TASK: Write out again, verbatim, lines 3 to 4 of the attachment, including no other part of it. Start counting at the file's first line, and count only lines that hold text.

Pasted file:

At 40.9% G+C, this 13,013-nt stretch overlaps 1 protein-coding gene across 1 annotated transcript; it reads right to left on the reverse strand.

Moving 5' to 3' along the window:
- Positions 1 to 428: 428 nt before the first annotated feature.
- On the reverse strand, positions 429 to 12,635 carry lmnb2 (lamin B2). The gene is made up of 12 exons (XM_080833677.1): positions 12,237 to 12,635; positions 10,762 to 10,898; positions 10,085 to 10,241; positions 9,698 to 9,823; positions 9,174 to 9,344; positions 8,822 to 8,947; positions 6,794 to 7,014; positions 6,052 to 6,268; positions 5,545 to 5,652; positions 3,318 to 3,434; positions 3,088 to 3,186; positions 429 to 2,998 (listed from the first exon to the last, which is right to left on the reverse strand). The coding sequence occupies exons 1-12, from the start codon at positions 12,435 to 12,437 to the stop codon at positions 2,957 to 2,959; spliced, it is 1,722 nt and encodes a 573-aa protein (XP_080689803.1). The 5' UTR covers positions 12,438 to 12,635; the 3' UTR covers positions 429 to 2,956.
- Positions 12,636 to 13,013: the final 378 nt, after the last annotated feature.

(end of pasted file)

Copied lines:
- Positions 1 to 428: 428 nt before the first annotated feature.
- On the reverse strand, positions 429 to 12,635 carry lmnb2 (lamin B2). The gene is made up of 12 exons (XM_080833677.1): positions 12,237 to 12,635; positions 10,762 to 10,898; positions 10,085 to 10,241; positions 9,698 to 9,823; positions 9,174 to 9,344; positions 8,822 to 8,947; positions 6,794 to 7,014; positions 6,052 to 6,268; positions 5,545 to 5,652; positions 3,318 to 3,434; positions 3,088 to 3,186; positions 429 to 2,998 (listed from the first exon to the last, which is right to left on the reverse strand). The coding sequence occupies exons 1-12, from the start codon at positions 12,435 to 12,437 to the stop codon at positions 2,957 to 2,959; spliced, it is 1,722 nt and encodes a 573-aa protein (XP_080689803.1). The 5' UTR covers positions 12,438 to 12,635; the 3' UTR covers positions 429 to 2,956.